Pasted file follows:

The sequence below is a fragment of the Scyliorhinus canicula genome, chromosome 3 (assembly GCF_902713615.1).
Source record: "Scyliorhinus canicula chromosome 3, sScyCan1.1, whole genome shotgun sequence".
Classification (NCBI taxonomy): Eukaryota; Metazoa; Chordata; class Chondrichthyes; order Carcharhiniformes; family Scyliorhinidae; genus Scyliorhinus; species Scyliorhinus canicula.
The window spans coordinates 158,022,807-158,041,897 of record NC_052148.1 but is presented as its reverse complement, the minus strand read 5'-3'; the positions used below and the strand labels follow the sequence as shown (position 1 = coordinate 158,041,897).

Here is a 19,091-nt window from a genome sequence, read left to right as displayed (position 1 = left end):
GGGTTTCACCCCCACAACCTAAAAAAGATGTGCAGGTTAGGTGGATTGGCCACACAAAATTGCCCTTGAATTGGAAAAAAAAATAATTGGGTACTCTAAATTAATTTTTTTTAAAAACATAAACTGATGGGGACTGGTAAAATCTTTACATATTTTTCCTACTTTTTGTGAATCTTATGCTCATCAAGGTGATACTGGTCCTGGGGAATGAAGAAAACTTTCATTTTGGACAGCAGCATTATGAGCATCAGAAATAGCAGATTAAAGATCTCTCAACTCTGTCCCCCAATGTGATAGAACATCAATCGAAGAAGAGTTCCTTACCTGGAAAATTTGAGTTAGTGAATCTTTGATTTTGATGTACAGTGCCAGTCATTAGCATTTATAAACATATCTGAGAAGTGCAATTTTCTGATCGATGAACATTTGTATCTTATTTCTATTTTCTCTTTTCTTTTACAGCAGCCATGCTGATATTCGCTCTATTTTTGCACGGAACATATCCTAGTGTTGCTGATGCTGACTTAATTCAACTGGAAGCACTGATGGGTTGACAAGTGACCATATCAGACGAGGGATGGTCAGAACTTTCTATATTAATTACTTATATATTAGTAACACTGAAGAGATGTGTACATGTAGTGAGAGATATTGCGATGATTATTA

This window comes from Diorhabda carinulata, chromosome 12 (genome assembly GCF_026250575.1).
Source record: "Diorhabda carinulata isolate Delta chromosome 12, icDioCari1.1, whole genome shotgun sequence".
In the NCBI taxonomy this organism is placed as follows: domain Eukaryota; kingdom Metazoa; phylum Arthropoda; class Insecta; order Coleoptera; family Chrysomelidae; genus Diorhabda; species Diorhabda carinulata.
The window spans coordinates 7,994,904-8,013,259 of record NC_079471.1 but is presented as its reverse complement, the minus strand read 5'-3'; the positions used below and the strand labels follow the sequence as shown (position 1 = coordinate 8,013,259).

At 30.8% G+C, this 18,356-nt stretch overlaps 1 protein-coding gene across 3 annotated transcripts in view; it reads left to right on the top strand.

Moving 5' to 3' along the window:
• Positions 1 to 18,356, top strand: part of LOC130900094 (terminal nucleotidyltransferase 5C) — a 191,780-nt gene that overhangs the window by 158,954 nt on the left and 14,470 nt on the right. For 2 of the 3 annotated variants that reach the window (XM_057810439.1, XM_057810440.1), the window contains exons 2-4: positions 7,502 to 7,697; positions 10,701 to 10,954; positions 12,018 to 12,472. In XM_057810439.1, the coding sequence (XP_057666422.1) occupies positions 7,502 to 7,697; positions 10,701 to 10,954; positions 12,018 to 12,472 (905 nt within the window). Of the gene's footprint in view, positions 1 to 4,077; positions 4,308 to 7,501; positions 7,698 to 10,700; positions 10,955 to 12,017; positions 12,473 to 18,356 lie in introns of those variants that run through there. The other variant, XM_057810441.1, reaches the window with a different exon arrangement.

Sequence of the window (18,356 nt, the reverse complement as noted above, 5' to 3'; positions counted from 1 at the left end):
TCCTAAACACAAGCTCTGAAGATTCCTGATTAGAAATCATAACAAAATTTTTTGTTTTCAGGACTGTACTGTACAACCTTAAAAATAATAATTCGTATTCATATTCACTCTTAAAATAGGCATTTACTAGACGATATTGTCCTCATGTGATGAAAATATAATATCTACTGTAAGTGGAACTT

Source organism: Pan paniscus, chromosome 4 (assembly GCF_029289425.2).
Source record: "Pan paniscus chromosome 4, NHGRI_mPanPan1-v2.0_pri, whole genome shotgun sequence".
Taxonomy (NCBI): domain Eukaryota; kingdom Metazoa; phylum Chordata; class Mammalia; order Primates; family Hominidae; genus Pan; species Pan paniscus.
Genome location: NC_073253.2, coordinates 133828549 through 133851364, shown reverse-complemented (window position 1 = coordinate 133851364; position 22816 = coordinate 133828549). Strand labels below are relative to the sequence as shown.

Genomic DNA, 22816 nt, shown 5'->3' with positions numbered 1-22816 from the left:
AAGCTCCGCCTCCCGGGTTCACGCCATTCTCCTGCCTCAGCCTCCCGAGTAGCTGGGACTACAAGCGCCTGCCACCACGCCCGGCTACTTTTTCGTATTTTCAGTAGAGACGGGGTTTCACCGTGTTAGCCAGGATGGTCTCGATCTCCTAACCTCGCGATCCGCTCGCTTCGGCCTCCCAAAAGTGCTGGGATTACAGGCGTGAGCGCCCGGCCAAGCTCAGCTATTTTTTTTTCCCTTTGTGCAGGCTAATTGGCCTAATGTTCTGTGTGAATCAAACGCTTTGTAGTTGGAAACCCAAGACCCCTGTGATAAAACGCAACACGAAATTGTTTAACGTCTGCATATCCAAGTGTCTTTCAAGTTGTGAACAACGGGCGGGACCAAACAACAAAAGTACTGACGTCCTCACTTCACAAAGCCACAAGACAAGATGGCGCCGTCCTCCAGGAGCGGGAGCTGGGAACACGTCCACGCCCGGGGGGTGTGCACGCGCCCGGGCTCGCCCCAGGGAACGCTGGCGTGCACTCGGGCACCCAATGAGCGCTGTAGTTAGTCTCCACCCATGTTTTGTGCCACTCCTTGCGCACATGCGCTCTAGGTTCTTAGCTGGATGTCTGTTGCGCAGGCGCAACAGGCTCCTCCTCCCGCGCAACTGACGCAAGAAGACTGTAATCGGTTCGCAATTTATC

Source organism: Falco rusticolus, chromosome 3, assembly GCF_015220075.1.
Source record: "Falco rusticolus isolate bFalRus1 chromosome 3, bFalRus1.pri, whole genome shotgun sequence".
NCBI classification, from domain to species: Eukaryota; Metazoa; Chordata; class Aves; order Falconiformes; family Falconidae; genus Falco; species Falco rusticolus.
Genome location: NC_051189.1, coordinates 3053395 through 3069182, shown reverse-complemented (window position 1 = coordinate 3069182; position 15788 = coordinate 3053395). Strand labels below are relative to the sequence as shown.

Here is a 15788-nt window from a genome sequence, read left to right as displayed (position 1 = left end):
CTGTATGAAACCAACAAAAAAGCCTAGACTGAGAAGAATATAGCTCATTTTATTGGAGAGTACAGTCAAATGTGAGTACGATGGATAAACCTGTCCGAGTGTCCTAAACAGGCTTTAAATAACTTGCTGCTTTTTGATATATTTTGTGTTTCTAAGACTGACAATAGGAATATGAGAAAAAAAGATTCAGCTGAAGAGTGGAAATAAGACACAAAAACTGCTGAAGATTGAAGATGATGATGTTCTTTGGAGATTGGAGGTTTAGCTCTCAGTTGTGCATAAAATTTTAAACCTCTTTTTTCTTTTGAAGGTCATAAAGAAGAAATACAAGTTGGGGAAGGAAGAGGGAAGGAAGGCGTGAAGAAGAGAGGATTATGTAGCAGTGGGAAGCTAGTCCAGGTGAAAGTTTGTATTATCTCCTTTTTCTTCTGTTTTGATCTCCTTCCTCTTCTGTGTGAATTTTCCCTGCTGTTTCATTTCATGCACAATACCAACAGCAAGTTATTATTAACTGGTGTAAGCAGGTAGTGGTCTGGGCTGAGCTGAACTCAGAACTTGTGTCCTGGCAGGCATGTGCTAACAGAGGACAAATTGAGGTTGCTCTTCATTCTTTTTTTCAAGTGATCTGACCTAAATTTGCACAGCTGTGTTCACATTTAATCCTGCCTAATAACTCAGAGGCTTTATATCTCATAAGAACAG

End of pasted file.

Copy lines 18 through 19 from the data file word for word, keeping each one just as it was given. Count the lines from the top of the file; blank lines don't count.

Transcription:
Taxonomy (NCBI): domain Eukaryota; kingdom Metazoa; phylum Chordata; class Mammalia; order Primates; family Hominidae; genus Pan; species Pan paniscus.
Genome location: NC_073253.2, coordinates 133828549 through 133851364, shown reverse-complemented (window position 1 = coordinate 133851364; position 22816 = coordinate 133828549). Strand labels below are relative to the sequence as shown.